Source: "A Reagan approach to climate change," editorial opinion by George P. Schultz, Washington Post, March 13, 2015.
Notes: This George Shultz oped argues climate change is a huge threat:
"the globe is warming and that carbon dioxide has something to do with that fact. Those who say otherwise will wind up being mugged by reality."
As for solving climate change, Schutz remembers the ozone layer shrinking in the mid 1980s:
"There were doubters, but everyone agreed that if it happened, the result would be a catastrophe. Under these circumstances, President Ronald Reagan thought it best not to argue too much with the doubters but include them in the provision of an insurance policy.
With the very real potential for serious harm, U.S. industry turned on its entrepreneurial juices, and the Du Pont company developed a set of replacements for the chemicals implicated in the problem along a reasonable time frame and at a reasonable cost. It came up with something that could be done then — not some aspirational plan for 2050. Action is better than aspiration.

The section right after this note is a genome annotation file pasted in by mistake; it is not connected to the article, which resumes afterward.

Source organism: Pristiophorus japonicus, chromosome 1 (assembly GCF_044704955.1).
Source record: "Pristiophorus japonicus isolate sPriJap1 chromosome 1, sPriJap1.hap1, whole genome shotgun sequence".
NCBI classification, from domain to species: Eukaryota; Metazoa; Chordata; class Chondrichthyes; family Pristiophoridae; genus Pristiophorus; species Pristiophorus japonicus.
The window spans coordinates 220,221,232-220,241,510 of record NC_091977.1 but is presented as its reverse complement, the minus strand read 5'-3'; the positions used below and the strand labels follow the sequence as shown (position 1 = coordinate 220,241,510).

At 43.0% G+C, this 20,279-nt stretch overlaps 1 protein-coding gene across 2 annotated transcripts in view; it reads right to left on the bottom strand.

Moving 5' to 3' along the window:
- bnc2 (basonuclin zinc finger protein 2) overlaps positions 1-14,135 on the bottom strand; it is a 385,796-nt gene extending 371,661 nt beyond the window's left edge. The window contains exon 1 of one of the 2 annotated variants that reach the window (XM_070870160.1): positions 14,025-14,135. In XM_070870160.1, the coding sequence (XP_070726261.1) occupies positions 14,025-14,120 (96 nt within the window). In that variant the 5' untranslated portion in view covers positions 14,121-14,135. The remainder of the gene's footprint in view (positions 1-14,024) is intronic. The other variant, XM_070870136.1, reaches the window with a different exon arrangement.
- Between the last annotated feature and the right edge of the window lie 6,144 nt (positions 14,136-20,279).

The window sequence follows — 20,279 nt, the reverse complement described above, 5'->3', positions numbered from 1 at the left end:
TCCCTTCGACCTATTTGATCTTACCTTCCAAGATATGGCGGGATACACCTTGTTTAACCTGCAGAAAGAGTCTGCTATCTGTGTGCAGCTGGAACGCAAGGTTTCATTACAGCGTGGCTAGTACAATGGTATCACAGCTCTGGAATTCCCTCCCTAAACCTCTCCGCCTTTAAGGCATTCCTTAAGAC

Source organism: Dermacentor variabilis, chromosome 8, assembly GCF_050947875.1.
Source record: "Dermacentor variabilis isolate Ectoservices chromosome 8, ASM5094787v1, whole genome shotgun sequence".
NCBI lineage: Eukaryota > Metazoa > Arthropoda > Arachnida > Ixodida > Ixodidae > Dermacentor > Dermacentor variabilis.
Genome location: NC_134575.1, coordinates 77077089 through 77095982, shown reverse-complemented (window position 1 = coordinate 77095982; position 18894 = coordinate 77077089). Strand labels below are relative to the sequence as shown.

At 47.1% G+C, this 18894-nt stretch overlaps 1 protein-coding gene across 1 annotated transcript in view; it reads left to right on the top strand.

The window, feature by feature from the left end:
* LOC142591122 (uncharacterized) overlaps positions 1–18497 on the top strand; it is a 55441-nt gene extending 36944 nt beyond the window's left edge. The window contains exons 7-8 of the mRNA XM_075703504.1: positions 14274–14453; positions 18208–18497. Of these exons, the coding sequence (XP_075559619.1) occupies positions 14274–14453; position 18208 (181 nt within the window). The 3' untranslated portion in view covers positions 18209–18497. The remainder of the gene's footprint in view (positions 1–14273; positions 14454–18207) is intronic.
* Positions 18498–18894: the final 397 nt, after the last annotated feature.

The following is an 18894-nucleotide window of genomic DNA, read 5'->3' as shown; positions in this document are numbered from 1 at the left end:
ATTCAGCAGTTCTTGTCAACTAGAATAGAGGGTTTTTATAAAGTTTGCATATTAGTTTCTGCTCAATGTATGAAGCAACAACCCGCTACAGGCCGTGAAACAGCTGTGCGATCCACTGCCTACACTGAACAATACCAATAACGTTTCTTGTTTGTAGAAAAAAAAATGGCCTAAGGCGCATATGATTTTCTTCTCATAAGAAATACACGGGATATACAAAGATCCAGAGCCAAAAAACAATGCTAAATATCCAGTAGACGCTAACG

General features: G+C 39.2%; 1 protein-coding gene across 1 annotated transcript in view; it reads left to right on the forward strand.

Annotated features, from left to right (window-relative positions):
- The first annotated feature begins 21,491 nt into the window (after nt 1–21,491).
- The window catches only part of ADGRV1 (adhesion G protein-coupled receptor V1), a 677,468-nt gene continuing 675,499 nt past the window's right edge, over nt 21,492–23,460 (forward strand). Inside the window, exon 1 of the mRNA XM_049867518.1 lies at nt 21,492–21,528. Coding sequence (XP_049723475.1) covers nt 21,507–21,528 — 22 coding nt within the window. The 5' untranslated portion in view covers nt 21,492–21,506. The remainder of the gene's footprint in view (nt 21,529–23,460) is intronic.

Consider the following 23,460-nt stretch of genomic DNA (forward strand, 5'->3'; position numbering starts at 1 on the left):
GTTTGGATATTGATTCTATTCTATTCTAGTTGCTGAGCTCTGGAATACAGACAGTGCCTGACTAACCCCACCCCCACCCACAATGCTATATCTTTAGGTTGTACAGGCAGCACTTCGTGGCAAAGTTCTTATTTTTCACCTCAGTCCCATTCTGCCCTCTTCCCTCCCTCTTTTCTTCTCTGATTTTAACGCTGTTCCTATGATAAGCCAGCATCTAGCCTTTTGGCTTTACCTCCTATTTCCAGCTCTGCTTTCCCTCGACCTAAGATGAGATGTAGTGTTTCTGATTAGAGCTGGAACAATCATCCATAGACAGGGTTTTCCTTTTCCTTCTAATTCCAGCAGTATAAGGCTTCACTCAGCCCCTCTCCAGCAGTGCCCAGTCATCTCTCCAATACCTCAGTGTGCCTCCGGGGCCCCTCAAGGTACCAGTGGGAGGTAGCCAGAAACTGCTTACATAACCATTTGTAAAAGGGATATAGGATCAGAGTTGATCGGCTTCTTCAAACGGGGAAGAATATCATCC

As matters turned out, the action worked and became the basis for the Montreal Protocol, widely regarded as the world’s most successful environmental treaty. In retrospect, the scientists who were worried were right, and the Montreal Protocol came along in the nick of time. Reagan called it a 'magnificent achievement.'"
Relating this story to climate change, Schultz then makes the case:
"We all know there are those who have doubts about the problems presented by climate change. But if these doubters are wrong, the evidence is clear that the consequences, while varied, will be mostly bad, some catastrophic. So why don’t we follow Reagan’s example and take out an insurance policy?"
Schultz then proposes his 'Insurance Policy' for addressing climate change:
1. "Significant and sustained support for energy research and development."
Schultz thinks: "The costs to the federal budget are small — little more than a rounding error — and a serious government effort would attract private capital from investors who want to know what’s new and want to contribute."
2. A revenue neutral carbon tax.* Schultz proclaims: "put a price (on carbon), and let the marketplace adapt. You would be surprised at its creativity."
"That is my proposal. Before you get mugged by reality, take out an insurance policy. It’s the Reagan way."
Image Source: wikipedia.org
* For more information on a revenue neutral carbon tax,
check out Citizens' Climate Lobby.
George P. Schultz is on their Advisory Board.